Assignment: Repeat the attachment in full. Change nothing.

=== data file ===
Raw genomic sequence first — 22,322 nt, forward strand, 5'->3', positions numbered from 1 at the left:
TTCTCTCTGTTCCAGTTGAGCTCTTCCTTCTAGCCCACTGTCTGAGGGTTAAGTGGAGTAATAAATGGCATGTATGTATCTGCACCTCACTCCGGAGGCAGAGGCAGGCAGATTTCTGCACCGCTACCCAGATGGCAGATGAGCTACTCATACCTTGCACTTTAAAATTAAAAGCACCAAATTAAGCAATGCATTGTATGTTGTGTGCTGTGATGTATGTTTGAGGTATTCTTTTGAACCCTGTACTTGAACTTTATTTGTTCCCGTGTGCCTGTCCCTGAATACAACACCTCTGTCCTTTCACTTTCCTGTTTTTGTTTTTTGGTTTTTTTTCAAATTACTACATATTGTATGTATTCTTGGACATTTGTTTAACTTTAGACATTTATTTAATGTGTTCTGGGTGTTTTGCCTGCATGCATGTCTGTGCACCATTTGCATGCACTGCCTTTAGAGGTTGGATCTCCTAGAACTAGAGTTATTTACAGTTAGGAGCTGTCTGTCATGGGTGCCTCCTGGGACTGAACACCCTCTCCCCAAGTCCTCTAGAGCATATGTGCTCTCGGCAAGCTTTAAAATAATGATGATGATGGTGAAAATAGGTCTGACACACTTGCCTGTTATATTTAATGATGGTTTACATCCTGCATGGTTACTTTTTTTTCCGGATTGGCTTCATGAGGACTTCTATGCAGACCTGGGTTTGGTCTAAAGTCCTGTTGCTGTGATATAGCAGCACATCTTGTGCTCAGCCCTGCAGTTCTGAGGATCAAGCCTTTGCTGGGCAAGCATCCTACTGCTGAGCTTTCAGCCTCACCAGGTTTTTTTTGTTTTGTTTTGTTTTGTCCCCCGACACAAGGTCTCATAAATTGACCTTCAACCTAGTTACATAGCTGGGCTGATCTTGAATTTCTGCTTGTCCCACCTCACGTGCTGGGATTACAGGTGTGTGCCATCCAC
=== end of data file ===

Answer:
Raw genomic sequence first — 22,322 nt, forward strand, 5'->3', positions numbered from 1 at the left:
TTCTCTCTGTTCCAGTTGAGCTCTTCCTTCTAGCCCACTGTCTGAGGGTTAAGTGGAGTAATAAATGGCATGTATGTATCTGCACCTCACTCCGGAGGCAGAGGCAGGCAGATTTCTGCACCGCTACCCAGATGGCAGATGAGCTACTCATACCTTGCACTTTAAAATTAAAAGCACCAAATTAAGCAATGCATTGTATGTTGTGTGCTGTGATGTATGTTTGAGGTATTCTTTTGAACCCTGTACTTGAACTTTATTTGTTCCCGTGTGCCTGTCCCTGAATACAACACCTCTGTCCTTTCACTTTCCTGTTTTTGTTTTTTGGTTTTTTTTCAAATTACTACATATTGTATGTATTCTTGGACATTTGTTTAACTTTAGACATTTATTTAATGTGTTCTGGGTGTTTTGCCTGCATGCATGTCTGTGCACCATTTGCATGCACTGCCTTTAGAGGTTGGATCTCCTAGAACTAGAGTTATTTACAGTTAGGAGCTGTCTGTCATGGGTGCCTCCTGGGACTGAACACCCTCTCCCCAAGTCCTCTAGAGCATATGTGCTCTCGGCAAGCTTTAAAATAATGATGATGATGGTGAAAATAGGTCTGACACACTTGCCTGTTATATTTAATGATGGTTTACATCCTGCATGGTTACTTTTTTTTCCGGATTGGCTTCATGAGGACTTCTATGCAGACCTGGGTTTGGTCTAAAGTCCTGTTGCTGTGATATAGCAGCACATCTTGTGCTCAGCCCTGCAGTTCTGAGGATCAAGCCTTTGCTGGGCAAGCATCCTACTGCTGAGCTTTCAGCCTCACCAGGTTTTTTTTGTTTTGTTTTGTTTTGTCCCCCGACACAAGGTCTCATAAATTGACCTTCAACCTAGTTACATAGCTGGGCTGATCTTGAATTTCTGCTTGTCCCACCTCACGTGCTGGGATTACAGGTGTGTGCCATCCAC